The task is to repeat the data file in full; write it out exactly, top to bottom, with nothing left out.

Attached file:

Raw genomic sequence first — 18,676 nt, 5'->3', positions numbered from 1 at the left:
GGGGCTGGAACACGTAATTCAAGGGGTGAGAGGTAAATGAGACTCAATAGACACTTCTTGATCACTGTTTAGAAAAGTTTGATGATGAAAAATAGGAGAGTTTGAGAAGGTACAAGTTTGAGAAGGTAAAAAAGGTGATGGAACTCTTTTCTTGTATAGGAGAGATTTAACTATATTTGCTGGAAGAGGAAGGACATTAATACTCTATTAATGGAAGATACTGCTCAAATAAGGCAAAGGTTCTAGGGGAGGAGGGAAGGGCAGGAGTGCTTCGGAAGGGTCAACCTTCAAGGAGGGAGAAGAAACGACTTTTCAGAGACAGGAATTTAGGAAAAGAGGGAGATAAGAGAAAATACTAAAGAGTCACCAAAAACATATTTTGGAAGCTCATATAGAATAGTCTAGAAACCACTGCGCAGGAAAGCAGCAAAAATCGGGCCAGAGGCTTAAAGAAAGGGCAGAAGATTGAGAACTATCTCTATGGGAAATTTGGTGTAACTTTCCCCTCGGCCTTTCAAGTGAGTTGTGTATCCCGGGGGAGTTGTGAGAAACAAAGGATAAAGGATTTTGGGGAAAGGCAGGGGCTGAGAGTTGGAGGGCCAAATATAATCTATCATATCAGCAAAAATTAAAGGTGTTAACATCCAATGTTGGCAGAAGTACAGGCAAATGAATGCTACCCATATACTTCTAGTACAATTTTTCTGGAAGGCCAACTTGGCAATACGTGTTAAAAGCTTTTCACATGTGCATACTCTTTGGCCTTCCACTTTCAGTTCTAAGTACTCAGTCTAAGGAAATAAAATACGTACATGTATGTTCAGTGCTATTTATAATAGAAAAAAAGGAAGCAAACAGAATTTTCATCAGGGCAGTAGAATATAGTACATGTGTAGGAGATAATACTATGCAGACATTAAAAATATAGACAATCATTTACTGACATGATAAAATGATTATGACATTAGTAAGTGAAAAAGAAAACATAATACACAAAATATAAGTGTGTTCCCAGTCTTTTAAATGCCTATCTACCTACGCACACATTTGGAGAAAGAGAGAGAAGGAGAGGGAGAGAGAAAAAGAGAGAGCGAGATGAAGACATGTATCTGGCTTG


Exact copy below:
Raw genomic sequence first — 18,676 nt, 5'->3', positions numbered from 1 at the left:
GGGGCTGGAACACGTAATTCAAGGGGTGAGAGGTAAATGAGACTCAATAGACACTTCTTGATCACTGTTTAGAAAAGTTTGATGATGAAAAATAGGAGAGTTTGAGAAGGTACAAGTTTGAGAAGGTAAAAAAGGTGATGGAACTCTTTTCTTGTATAGGAGAGATTTAACTATATTTGCTGGAAGAGGAAGGACATTAATACTCTATTAATGGAAGATACTGCTCAAATAAGGCAAAGGTTCTAGGGGAGGAGGGAAGGGCAGGAGTGCTTCGGAAGGGTCAACCTTCAAGGAGGGAGAAGAAACGACTTTTCAGAGACAGGAATTTAGGAAAAGAGGGAGATAAGAGAAAATACTAAAGAGTCACCAAAAACATATTTTGGAAGCTCATATAGAATAGTCTAGAAACCACTGCGCAGGAAAGCAGCAAAAATCGGGCCAGAGGCTTAAAGAAAGGGCAGAAGATTGAGAACTATCTCTATGGGAAATTTGGTGTAACTTTCCCCTCGGCCTTTCAAGTGAGTTGTGTATCCCGGGGGAGTTGTGAGAAACAAAGGATAAAGGATTTTGGGGAAAGGCAGGGGCTGAGAGTTGGAGGGCCAAATATAATCTATCATATCAGCAAAAATTAAAGGTGTTAACATCCAATGTTGGCAGAAGTACAGGCAAATGAATGCTACCCATATACTTCTAGTACAATTTTTCTGGAAGGCCAACTTGGCAATACGTGTTAAAAGCTTTTCACATGTGCATACTCTTTGGCCTTCCACTTTCAGTTCTAAGTACTCAGTCTAAGGAAATAAAATACGTACATGTATGTTCAGTGCTATTTATAATAGAAAAAAAGGAAGCAAACAGAATTTTCATCAGGGCAGTAGAATATAGTACATGTGTAGGAGATAATACTATGCAGACATTAAAAATATAGACAATCATTTACTGACATGATAAAATGATTATGACATTAGTAAGTGAAAAAGAAAACATAATACACAAAATATAAGTGTGTTCCCAGTCTTTTAAATGCCTATCTACCTACGCACACATTTGGAGAAAGAGAGAGAAGGAGAGGGAGAGAGAAAAAGAGAGAGCGAGATGAAGACATGTATCTGGCTTG